might come back to Paris without being under any apprehension of arrest
there, and that she greatly desired my return. I brought my father-in-
law back in a dying state, and on the day preceding that of the
acceptation of the constitutional act, I informed the Queen that he was
no more. "The loss of Lassonne and Campan," said she, as she applied her
handkerchief to her streaming eyes, "has taught me how valuable such
subjects are to their masters. I shall never find their equals."

I resumed my functions about the Queen on the 1st of September, 1791.
She was unable then to converse with me on all the lamentable events
which had occurred since the time of my leaving her, having on guard near
her an officer whom she dreaded more than all the others. She merely
told me that I should have some secret services to perform for her, and
that she would not create uneasiness by long conversations with me, my
return being a subject of suspicion. But next day the Queen, well
knowing the discretion of the officer who was to be on guard that night,
had my bed placed very near hers, and having obtained the favour of
having the door shut, when I was in bed she began the narrative of the
journey, and the unfortunate arrest at Varennes. I asked her permission
to put on my gown, and kneeling by her bedside I remained until three
o'clock in the morning, listening with the liveliest and most sorrowful
interest to the account I am about to repeat, and of which I have seen
various details, of tolerable exactness, in papers of the time.

The King entrusted Count Fersen with all the preparations for departure.
The carriage was ordered by him; the passport, in the name of Madame de
Korf, was procured through his connection with that lady, who was a
foreigner. And lastly, he himself drove the royal family, as their
coachman, as far as Bondy, where the travellers got into their berlin.
Madame Brunier and Madame Neuville, the first women of Madame and the
Dauphin, there joined the principal carriage. They were in a cabriolet.
Monsieur and Madame set out from the Luxembourg and took another road.
They as well as the King were recognised by the master of the last post
in France, but this man, devoting himself to the fortunes of the Prince,
left the French territory, and drove them himself as postilion. Madame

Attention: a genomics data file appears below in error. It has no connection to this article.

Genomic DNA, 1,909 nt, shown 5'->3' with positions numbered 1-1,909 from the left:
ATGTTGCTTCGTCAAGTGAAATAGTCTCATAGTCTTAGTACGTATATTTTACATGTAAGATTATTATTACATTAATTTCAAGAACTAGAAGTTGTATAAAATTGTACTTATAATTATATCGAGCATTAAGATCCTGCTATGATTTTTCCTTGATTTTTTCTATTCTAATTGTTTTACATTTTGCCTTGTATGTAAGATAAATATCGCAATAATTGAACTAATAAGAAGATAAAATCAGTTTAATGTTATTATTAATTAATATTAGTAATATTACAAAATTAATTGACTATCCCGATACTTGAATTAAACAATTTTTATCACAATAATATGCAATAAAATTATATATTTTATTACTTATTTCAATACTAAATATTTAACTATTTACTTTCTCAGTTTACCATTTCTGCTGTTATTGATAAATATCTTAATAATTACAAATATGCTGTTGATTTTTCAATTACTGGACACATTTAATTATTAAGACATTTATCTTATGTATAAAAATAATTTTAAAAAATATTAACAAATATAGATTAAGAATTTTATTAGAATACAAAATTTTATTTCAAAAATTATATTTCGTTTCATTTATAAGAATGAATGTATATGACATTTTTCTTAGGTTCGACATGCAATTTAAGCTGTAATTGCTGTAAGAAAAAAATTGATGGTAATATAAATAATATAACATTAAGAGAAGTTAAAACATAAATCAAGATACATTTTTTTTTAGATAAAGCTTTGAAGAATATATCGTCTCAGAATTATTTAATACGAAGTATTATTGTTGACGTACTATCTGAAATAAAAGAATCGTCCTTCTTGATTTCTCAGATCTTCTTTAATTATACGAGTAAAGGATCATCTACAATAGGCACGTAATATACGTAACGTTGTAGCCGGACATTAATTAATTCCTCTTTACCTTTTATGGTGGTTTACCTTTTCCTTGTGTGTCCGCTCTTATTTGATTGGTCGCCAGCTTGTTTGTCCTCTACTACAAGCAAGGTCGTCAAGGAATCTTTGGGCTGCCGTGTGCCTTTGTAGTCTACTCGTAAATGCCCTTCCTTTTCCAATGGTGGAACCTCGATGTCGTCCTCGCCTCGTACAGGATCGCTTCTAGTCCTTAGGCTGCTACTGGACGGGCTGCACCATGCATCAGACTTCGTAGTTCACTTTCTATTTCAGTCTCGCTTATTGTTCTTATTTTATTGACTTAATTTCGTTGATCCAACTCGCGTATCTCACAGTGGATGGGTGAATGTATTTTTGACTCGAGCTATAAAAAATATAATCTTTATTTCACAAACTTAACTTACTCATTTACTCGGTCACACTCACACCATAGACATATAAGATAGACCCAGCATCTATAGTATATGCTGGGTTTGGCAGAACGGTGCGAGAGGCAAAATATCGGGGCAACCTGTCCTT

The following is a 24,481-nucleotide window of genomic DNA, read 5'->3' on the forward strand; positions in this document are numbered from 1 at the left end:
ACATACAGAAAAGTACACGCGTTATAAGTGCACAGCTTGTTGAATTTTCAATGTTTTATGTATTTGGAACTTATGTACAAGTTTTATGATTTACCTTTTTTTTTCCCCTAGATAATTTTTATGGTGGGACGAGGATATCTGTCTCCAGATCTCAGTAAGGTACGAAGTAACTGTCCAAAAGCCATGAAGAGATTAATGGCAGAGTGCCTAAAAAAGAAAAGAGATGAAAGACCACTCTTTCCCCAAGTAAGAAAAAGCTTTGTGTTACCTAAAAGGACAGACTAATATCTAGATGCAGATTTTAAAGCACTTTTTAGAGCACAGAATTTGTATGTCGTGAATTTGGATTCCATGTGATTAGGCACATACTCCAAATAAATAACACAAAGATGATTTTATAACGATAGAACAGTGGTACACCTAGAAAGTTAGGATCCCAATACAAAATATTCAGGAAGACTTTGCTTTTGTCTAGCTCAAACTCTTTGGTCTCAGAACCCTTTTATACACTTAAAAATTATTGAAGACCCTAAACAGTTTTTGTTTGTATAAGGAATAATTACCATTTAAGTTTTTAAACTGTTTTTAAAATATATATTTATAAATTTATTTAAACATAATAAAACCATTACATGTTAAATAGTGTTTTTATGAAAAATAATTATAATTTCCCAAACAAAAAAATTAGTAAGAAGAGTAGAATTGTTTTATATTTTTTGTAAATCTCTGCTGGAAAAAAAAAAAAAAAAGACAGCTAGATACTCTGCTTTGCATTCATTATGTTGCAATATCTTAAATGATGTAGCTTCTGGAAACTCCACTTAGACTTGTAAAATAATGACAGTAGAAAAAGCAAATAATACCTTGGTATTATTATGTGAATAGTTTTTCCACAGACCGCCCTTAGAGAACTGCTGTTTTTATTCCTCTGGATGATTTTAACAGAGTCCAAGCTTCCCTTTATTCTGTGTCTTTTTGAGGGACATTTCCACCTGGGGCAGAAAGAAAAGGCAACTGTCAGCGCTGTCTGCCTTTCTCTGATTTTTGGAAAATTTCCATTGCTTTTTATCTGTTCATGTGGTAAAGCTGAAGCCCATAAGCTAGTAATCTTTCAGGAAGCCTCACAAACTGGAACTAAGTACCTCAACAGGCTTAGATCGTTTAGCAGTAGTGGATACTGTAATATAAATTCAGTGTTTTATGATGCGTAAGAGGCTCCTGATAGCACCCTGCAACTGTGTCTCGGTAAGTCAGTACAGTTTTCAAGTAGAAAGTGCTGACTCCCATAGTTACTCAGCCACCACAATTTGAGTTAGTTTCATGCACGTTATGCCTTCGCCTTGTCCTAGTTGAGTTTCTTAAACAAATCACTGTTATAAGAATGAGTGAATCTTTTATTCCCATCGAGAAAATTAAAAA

Thibaut, the Queen's first woman, reached Brussels without the slightest
difficulty. Madame Cardon, from Arras, met with no hindrance; and
Leonard, the Queen's hairdresser, passed through Varennes a few hours
before the royal family. Fate had reserved all its obstacles for the
unfortunate monarch.

Nothing worthy of notice occurred in the beginning of the journey. The
travellers were detained a short time, about twelve leagues from Paris,
by some repairs which the carriage required. The King chose to walk up
one of the hills, and these two circumstances caused a delay of three
hours, precisely at the time when it was intended that the berlin should
have been met, just before reaching Varennes, by the detachment commanded
by M. de Goguelat. This detachment was punctually stationed upon the
spot fixed on, with orders to wait there for the arrival of certain
treasure, which it was to escort; but the peasantry of the neighbourhood,
alarmed at the sight of this body of troops, came armed with staves, and
asked several questions, which manifested their anxiety. M. de Goguelat,
fearful of causing a riot, and not finding the carriage arrive as he
expected, divided his men into two companies, and unfortunately made them
leave the highway in order to return to Varennes by two cross roads.
The King looked out of the carriage at Ste. Menehould, and asked several
questions concerning the road. Drouet, the post-master, struck by the
resemblance of Louis to the impression of his head upon the assignats,
drew near the carriage, felt convinced that he recognised the Queen also,
and that the remainder of the travellers consisted of the royal family
and their suite, mounted his horse, reached Varennes by cross roads
before the royal fugitives, and gave the alarm.--[Varennes lies between
Verdun and Montmedy, and not far from the French frontier.]

The Queen began to feel all the agonies of terror; they were augmented by
the voice of a person unknown, who, passing close to the carriage in full
gallop, cried out, bending towards the window without slackening his
speed, "You are recognised!" They arrived with beating hearts at the
gates of Varennes without meeting one of the horsemen by whom they were
to have been escorted into the place. They were ignorant where to find
their relays, and some minutes were lost in waiting, to no purpose. The
cabriolet had preceded them, and the two ladies in attendance found the
bridge already blocked up with old carts and lumber. The town guards
were all under arms. The King at last entered Varennes. M. de Goguelat
had arrived there with his detachment. He came up to the King and asked
him if he chose to effect a passage by force! What an unlucky question
to put to Louis XVI., who from the very beginning of the Revolution had